Om Puri


The Cannes Diary

I have been to Cannes earlier with the film, My Son The Fanatic. So this time, when I went to the festival, for the film East Is East, it was my second visit. But I recalled everything so vividly that I felt that I'd never been away. I went on May 13, via Zurich. From there I changed flights to reach Nice. From Nice it was about an hour's journey to Cannes.

I reached the hotel and the publicity girl was there already. She gave me the programme for the day. I had reached around 11 am, and was free the whole day. I rested for some time, then went to our publicity office at Grand Hotel and then went out for dinner with the producer Leslee Udwin.

The next morning we had a press screening because there was to be a press conference in the afternoon. There were two screenings of East Is East that day but I preferred to see the press screening so that I would know how the film had fared. The press screening was absolutely full -- with media from all over the world present.

Their reactions were absolutely magical. After one-and-a-half minutes of the film they started to laugh and wouldn't stop. It is a light film, in the sense there is a lot of humour in it. After that the press meet also went off very well.

From the next day onward individual press interviews were arranged with the director, the writers and myself. They have a system where 10 tables are lined up and we keep rotating to all the tables, for example, having people from Australia, the US, England, India etc. These were quite exhausting, actually.

We'd start at 9.30 in the morning and go on till 5.30 pm with a lunch break in between. Lunch was fun, because we'd try out a new hotel each day. Though the interviews are tiring, one becomes used to it as part of the job. This film also had this fact to its credit that it was sold out in two days. The distributors just lapped it up.

The American distribution company, Miramax, had bought the distribution rights. We met a number of people who said that they wanted to buy the film but that it was already sold out. The press meets included newspapers and TV interviews.

I had a live television interview. The film was sub-titled in French of course. I managed to see just two other films other than my own. Both of them were British -- one was Rat Catchers and the other one I've forgotten. I was there for five days in all. The first three days were press meets, but we had a good time with the producers.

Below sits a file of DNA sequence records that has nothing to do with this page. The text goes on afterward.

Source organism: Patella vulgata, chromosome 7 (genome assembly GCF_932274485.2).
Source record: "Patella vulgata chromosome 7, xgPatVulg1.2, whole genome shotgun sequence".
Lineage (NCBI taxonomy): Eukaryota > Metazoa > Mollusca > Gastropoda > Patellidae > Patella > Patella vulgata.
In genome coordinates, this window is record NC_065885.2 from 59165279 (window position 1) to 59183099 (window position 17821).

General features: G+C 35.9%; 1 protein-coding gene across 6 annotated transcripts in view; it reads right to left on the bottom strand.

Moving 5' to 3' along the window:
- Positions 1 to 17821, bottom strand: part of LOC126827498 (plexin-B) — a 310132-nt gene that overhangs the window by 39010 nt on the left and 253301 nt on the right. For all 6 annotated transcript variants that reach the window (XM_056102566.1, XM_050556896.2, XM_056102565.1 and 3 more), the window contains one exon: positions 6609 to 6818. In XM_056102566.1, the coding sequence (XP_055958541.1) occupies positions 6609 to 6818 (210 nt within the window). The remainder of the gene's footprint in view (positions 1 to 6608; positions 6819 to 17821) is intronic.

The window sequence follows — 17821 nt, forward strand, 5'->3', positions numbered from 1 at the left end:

Some of the actors who had played my sons in the film were also present, and we used to go out and have a good time. The weather was pleasant, though it rained one day, and we could walk around in shorts and T-shirts most of the time.

The venue for the festival was by the sea. Try and imagine the stretch from NCPA in Nariman Point right up to Girgaum Chowpatty. One side of the road was blocked, for the cars of the delegates etc. There are restaurants galore on this stretch where you can sit down and chat with people. And this whole stretch is full only of the festival crowd.

The sea is a beautiful blue. There are fancy boats nearby. The crowd is so thick that it gives you the feeling of being in an Indian mela. Everything is close by, you don't need a car because it is all within walking distance. The only time when you use a car is when you come and when you leave. The hotels where we are put up are all walking distance from the venue of the festival. This place is as if it is designed for the festival.

I saw Sean Connery. I did not speak to him but he was in the same live interview on television that I was. What was very pleasing for me was that everybody was talking about the film. There were six screenings and they were all full.

Cannes itself is a lovely place. There is an old part of Cannes, which is reminiscent of the small bylanes of Benaras. You are constantly on an incline. This has restaurants on both sides -- with little curio shops. All the cafes have tables out and we'd go hunting for the best place to sit -- because we didn't want to sit inside. Once we were in a restaurant we liked, we were hovering around looking for a place outside. There we were, three of us, and just as one of us asked the owner if there was a table free outside, another went to check out the neighbouring bistro. As soon as this hotelier saw us do that he refused us a table.

He turned to me and said, "Oh you're still checking, so you might as well go there." We had to laugh because emotions are the same everywhere, whichever part of the world you go to.

The people talk mostly in French, so it's very difficult to make yourself understood. I'm always very casually dressed unless I'm forced to be formal. I had a blue jacket and grey trousers with me. Then I had jacket with a bandhgala. If it was you needed a jacket otherwise I dressed in bush shirts and trousers, all very casual and informal. And fun.

As told to Lata Khubchandani